Probably my favourite eating apple this was discovered in the 19th Century as a chance seedling. It is sharp with a wide range of subtle flavours. It prefers a relatively cool maritime climate to develop the best flavour but is unfortunately prone to diseases. It is said to be unsuitable for organic cultivation but seems to do OK at Kirkennan where we have two trees planted against South facing walls. Keeps 1-2 months.
Crawley Beauty (not yet fruiting)
An old dual purpose apple found in a cottage garden in Sussex around 1870. It cooks to a puree with a delicate apple flavour - but can be eaten fresh after storing. Good disease resistance and tolerates a wide range of soil types.
Discovery (late Aug-early Sept)
An early season apple that is best allowed to mature on the tree and then eaten very fresh. Also good for juicing. Lacks the depth of flavour of later season apples.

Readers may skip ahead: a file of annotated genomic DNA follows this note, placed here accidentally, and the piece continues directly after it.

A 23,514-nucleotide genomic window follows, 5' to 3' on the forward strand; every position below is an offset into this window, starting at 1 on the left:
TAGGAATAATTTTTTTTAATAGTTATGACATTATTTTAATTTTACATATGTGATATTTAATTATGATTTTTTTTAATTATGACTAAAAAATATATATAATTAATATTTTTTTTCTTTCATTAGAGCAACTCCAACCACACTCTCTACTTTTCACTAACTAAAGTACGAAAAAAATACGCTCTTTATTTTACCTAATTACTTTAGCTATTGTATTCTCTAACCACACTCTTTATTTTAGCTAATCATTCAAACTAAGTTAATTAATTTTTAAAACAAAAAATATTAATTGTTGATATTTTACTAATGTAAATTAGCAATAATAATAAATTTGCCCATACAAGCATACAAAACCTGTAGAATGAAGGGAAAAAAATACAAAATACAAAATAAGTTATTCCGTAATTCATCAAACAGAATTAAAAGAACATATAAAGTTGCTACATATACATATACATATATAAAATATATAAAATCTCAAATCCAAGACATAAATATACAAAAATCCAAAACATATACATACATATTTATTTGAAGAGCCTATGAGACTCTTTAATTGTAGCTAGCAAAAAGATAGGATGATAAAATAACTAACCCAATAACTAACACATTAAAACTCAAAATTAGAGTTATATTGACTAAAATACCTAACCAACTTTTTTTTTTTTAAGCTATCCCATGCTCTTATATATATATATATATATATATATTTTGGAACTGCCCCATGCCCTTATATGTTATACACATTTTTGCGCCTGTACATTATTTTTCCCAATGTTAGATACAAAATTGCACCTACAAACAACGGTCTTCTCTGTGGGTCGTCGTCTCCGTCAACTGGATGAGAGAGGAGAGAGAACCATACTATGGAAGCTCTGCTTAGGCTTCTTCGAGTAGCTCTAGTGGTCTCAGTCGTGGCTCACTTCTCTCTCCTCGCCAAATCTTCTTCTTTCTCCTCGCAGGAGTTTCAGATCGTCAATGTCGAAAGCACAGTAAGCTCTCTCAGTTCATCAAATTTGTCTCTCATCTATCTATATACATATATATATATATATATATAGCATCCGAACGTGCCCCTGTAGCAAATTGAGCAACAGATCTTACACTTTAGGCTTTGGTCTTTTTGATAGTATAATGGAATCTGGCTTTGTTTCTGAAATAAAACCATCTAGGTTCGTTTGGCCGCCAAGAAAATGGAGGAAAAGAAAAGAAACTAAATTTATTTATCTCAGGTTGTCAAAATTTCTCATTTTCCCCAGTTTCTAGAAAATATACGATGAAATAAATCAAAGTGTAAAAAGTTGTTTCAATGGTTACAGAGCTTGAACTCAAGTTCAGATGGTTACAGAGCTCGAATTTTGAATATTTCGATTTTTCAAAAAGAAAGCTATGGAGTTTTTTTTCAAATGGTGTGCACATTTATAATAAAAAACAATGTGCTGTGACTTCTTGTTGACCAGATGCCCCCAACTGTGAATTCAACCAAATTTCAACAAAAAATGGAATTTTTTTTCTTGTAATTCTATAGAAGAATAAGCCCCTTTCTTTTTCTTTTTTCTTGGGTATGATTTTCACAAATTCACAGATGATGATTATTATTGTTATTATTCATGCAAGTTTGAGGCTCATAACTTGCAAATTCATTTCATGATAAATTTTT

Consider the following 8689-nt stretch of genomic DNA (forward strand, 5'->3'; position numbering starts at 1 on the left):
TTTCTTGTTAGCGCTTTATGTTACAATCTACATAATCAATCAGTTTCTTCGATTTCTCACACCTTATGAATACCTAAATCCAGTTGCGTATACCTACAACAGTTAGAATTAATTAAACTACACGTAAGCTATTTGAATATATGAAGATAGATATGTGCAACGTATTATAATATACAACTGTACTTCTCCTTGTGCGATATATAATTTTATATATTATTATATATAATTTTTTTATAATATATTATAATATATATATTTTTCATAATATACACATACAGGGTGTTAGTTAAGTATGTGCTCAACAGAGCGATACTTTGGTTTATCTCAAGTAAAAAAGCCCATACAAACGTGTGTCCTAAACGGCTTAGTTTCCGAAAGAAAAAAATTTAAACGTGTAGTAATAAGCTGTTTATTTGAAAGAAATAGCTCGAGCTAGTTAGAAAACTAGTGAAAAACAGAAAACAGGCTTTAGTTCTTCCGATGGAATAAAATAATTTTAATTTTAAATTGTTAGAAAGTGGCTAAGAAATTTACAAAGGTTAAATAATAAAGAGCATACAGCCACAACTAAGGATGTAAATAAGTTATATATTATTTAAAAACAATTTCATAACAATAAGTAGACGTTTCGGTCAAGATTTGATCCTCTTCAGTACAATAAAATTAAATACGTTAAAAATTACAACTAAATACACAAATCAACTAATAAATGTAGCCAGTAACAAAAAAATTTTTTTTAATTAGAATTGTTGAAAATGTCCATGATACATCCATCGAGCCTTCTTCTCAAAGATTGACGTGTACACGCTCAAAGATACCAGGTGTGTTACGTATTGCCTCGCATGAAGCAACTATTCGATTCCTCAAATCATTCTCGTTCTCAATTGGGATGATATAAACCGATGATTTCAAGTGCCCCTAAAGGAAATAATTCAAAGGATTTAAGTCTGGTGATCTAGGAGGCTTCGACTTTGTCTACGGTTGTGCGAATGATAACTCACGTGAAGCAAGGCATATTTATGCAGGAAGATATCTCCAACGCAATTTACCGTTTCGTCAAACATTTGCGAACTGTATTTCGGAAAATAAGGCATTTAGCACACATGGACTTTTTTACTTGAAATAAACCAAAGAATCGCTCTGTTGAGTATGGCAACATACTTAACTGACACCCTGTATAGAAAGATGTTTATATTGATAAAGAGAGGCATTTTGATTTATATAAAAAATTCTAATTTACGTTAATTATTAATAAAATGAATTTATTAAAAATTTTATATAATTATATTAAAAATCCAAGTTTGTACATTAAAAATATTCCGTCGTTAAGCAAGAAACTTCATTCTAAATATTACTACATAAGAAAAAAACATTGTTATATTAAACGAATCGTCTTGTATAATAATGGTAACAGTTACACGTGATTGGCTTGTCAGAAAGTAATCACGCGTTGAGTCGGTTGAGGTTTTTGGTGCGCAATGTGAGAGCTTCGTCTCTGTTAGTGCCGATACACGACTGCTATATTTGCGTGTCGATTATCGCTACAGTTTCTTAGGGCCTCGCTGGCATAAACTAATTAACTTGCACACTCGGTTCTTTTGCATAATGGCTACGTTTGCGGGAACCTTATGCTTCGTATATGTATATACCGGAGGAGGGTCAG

Galloway Pippin (early Oct)
A yellow/green apple originating from near Wigtown. It was brought to notice in 1871 but is thought to be much older. It can be eaten as a desert apple but is better used early for cooking where it keeps its shape. Keeps 1-2 months.
Hereford Red Streak (late Sept-mid Oct)
An old English cider variety producing a bittersharp juice that was grown commercially in the 18th century but then went out of favour. Our tree planted in 2016 is already quite prolific and makes good apple juice when mixed with other apples.
James Grieve (Oct)
A dual-purpose apple variety, raised in Edinburgh and first recorded in 1893. When first picked it is acidic and refreshing and if too sharp for eating it can be used for cooking (it keeps its shape when cooked) or juicing. After a few weeks the flavour sweetens and becomes quite mild, and it is then said to be a good apple to eat in slices with cheese. The flesh becomes soft on keeping, like a firm pear, but will become too soft if kept too long.
Kidds Orange Red (yet to fruit)